One's East Coast, the other West Coast.
Buffalo fans carry an innocuous blue collar sentimentality to them, while the Oakland fan base is concocted of a more dubious dichotomy: The wild and clinically insane.
But outside of Lambeau Field, no fans in the NFL care more, and thus, seeing both teams put on stellar efforts on Monday Night Football's opening slate was a refreshing sight to behold.
Buffalo, fresh from firing offensive coordinator Turk Schonert, were facing heated AFC East rival, the New England Patriots. Tom Brady was returning to captain the same offense that shattered offensive records just two seasons ago.
The Oakland Raiders, fresh from having assistant Randy Hanson put in a hospital by their head coach Tom Cable, were up against AFC West rivals, the San Diego Chargers.
The Patriots and Chargers are the consensus pick for this year's AFC Championship.
The Patriots and Chargers have two of the NFL's most potent offenses.
The Patriots and Chargers came into the game with 11 straight wins over their respective opponents.
To say that Buffalo and Oakland were underdogs would be a gross understatement to say the least; Vegas had both teams scheduled to lose by double digit margins.
Monday Night proved the old axiom, "that's why the game's played on the field and not paper", still holds true.
With the aid of an Aaron Schobel interception for a touchdown, the Buffalo Bills stifled the high powered Patriots offense and took a 14-10 lead into half time.
With the aid of a stifling defense, headed by the league's best defensive player Nnamde Asomugha, and a powerful 105 yards rushing, the Oakland Raiders had confidence heading into halftime with a 10-10 tie.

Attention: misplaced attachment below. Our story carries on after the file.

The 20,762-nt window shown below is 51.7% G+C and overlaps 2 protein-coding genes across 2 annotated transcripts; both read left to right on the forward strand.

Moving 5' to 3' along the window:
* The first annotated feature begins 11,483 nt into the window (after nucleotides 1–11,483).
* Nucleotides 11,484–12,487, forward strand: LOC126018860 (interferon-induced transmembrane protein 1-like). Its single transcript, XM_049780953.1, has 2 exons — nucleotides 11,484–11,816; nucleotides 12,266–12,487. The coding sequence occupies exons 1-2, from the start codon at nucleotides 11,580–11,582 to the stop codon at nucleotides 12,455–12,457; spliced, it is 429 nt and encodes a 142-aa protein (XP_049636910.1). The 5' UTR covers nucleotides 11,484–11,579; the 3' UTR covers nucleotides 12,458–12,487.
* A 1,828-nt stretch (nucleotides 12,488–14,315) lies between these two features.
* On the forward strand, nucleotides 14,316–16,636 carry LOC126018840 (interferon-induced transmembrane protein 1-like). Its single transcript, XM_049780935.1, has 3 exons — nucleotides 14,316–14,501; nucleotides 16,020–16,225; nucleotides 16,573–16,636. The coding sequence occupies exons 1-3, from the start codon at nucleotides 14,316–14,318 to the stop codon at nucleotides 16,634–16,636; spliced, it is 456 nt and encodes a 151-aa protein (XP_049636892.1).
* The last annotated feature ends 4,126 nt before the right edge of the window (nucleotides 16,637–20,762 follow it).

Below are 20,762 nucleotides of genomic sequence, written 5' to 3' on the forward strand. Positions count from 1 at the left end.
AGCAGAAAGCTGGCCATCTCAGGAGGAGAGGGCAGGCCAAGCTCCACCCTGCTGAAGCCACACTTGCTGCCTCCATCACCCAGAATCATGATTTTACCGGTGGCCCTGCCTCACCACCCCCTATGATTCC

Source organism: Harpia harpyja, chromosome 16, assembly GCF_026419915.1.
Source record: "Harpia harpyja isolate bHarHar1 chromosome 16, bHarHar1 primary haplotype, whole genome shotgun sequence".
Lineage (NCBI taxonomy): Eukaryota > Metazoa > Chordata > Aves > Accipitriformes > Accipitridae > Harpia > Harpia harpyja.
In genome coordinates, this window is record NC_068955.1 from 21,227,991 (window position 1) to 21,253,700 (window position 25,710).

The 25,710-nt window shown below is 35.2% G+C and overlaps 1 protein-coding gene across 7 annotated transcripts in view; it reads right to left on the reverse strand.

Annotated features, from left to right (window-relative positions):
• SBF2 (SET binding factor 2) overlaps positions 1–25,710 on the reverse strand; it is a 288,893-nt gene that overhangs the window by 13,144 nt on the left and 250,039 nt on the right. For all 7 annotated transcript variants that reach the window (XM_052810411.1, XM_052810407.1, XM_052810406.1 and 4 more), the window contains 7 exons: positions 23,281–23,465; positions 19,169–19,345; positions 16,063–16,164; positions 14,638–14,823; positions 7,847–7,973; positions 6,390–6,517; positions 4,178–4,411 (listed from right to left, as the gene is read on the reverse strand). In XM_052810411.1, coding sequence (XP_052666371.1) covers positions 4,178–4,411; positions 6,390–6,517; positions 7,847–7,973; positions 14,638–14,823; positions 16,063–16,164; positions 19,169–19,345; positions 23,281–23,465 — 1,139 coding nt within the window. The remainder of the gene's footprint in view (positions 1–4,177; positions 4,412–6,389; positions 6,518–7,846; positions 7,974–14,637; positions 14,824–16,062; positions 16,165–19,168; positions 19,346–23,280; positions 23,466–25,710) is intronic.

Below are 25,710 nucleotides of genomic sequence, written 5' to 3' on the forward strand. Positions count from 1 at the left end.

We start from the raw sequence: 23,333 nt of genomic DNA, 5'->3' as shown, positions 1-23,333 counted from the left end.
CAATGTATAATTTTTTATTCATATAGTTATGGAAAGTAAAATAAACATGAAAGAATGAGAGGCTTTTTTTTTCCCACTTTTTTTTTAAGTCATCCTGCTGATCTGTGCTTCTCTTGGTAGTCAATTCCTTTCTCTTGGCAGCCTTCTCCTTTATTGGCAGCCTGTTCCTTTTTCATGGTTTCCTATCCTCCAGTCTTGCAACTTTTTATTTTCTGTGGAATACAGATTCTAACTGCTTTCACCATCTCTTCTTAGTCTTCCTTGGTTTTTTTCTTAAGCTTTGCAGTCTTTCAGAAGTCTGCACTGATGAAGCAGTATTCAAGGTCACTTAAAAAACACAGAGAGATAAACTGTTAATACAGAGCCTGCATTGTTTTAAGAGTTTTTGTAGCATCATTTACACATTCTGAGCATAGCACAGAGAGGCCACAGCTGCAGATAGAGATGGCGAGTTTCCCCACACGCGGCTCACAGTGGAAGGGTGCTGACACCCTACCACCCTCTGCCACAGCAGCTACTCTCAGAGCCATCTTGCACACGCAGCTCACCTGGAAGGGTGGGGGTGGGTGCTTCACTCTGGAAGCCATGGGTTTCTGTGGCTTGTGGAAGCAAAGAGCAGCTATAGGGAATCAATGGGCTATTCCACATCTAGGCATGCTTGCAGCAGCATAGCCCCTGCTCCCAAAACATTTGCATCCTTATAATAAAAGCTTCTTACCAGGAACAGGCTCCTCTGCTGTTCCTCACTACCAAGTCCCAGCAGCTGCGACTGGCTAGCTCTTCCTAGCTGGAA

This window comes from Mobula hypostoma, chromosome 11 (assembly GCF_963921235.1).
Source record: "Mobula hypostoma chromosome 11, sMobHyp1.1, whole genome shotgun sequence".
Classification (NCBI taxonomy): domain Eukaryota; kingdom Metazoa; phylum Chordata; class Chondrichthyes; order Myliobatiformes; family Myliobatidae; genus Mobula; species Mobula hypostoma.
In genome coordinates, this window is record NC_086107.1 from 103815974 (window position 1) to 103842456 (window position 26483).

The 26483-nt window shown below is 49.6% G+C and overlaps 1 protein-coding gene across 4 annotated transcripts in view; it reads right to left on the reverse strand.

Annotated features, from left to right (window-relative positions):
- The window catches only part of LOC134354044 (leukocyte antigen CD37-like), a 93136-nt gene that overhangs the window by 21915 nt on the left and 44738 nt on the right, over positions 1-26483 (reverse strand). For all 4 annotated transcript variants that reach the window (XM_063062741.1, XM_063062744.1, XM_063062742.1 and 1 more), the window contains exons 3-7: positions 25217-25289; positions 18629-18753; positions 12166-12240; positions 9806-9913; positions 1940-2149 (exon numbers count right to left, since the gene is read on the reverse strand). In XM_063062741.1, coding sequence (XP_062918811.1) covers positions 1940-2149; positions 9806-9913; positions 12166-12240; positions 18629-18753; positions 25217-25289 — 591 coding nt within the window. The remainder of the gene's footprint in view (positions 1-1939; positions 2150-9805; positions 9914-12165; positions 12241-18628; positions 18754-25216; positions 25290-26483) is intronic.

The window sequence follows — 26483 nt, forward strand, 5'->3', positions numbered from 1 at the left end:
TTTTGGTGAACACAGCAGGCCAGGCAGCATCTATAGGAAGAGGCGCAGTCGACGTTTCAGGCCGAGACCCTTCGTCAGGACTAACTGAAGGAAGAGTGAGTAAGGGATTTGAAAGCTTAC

In a weird twist that would have bad luck chuckling along side coincidence, both teams saw a incredulous decision decide the outcome of their games.
For the Bills, it was Pro Bowl returner Leodis Mckelvin taking the ball from deep in the end zone and fumbling it back to the newly powered Patriots offense.
For the Raiders, it was when the referees overturned a dazzling catch before halftime from rookie Lois Murphy and ruled it a drop. Replay showed Murphy caught the ball, landed with two feet planted, and only released the ball once he was certain he had scored. This four point differential is what the Raiders inevitably lost by, making it even more heart-breaking.
For other teams these sorts of incidents would be unbelievably devastating. For the Raiders and Bills, it's just another Monday Night.
(Somewhere in the Midwest, the five Bengals fans remaining are nodding their heads sullenly.)
But in the loss, both teams found themselves in a better position then when the game first began. Trent Edwards moved the ball with relative skill and poise and the loss of Marshawn Lynch wasn't as devastating as once believed.
The addition of Richard Seymour (two sacks, six tackles) has turned the Raiders defense into one of the league's best. Removing the final drive of the game, the Raiders defense stifled the high-powered Chargers offense. LaDainian Tomlinson's best games have usually come against the notoriously porous Raiders run defense, leading to an average of nearly 120 yards per game. On Monday night, he was held to half of that and was even replaced in favor of Darren Sproles.
While it is very likely that neither of these teams makes the playoffs this year, there is a bright spot submerged beneath all the flaws:
Their tremendous fans can laugh at the Bengals all season.
(Somewhere in the Midwest, the five remaining Bengals fans are nodding their heads again.)